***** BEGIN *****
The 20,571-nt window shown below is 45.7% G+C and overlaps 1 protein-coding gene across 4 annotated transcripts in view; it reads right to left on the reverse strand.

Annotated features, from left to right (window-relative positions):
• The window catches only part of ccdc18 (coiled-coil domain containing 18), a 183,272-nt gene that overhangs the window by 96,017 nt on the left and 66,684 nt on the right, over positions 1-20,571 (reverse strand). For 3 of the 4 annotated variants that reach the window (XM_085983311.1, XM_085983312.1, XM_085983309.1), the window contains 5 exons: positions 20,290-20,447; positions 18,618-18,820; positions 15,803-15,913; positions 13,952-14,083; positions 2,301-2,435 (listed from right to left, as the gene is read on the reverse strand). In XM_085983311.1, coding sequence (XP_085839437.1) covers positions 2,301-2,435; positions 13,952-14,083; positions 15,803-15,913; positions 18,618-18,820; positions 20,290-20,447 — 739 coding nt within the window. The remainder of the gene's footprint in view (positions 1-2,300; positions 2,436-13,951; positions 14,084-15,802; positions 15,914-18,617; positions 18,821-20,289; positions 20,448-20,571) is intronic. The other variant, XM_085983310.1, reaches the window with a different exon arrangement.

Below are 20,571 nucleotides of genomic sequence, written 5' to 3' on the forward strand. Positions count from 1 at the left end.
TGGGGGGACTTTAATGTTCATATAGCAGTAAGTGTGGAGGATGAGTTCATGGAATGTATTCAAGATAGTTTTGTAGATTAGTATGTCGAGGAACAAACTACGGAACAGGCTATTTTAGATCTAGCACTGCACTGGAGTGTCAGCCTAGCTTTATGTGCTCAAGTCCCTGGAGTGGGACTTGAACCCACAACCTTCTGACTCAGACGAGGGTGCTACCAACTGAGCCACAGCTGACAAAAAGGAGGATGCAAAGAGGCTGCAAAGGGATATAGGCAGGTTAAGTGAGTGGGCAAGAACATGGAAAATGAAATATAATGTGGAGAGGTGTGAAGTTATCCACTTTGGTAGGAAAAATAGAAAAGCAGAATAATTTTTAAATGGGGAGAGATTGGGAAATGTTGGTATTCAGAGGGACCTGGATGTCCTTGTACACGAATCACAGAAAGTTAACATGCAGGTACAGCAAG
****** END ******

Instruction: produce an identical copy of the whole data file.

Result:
The 20,571-nt window shown below is 45.7% G+C and overlaps 1 protein-coding gene across 4 annotated transcripts in view; it reads right to left on the reverse strand.

Annotated features, from left to right (window-relative positions):
• The window catches only part of ccdc18 (coiled-coil domain containing 18), a 183,272-nt gene that overhangs the window by 96,017 nt on the left and 66,684 nt on the right, over positions 1-20,571 (reverse strand). For 3 of the 4 annotated variants that reach the window (XM_085983311.1, XM_085983312.1, XM_085983309.1), the window contains 5 exons: positions 20,290-20,447; positions 18,618-18,820; positions 15,803-15,913; positions 13,952-14,083; positions 2,301-2,435 (listed from right to left, as the gene is read on the reverse strand). In XM_085983311.1, coding sequence (XP_085839437.1) covers positions 2,301-2,435; positions 13,952-14,083; positions 15,803-15,913; positions 18,618-18,820; positions 20,290-20,447 — 739 coding nt within the window. The remainder of the gene's footprint in view (positions 1-2,300; positions 2,436-13,951; positions 14,084-15,802; positions 15,914-18,617; positions 18,821-20,289; positions 20,448-20,571) is intronic. The other variant, XM_085983310.1, reaches the window with a different exon arrangement.

Below are 20,571 nucleotides of genomic sequence, written 5' to 3' on the forward strand. Positions count from 1 at the left end.
TGGGGGGACTTTAATGTTCATATAGCAGTAAGTGTGGAGGATGAGTTCATGGAATGTATTCAAGATAGTTTTGTAGATTAGTATGTCGAGGAACAAACTACGGAACAGGCTATTTTAGATCTAGCACTGCACTGGAGTGTCAGCCTAGCTTTATGTGCTCAAGTCCCTGGAGTGGGACTTGAACCCACAACCTTCTGACTCAGACGAGGGTGCTACCAACTGAGCCACAGCTGACAAAAAGGAGGATGCAAAGAGGCTGCAAAGGGATATAGGCAGGTTAAGTGAGTGGGCAAGAACATGGAAAATGAAATATAATGTGGAGAGGTGTGAAGTTATCCACTTTGGTAGGAAAAATAGAAAAGCAGAATAATTTTTAAATGGGGAGAGATTGGGAAATGTTGGTATTCAGAGGGACCTGGATGTCCTTGTACACGAATCACAGAAAGTTAACATGCAGGTACAGCAAG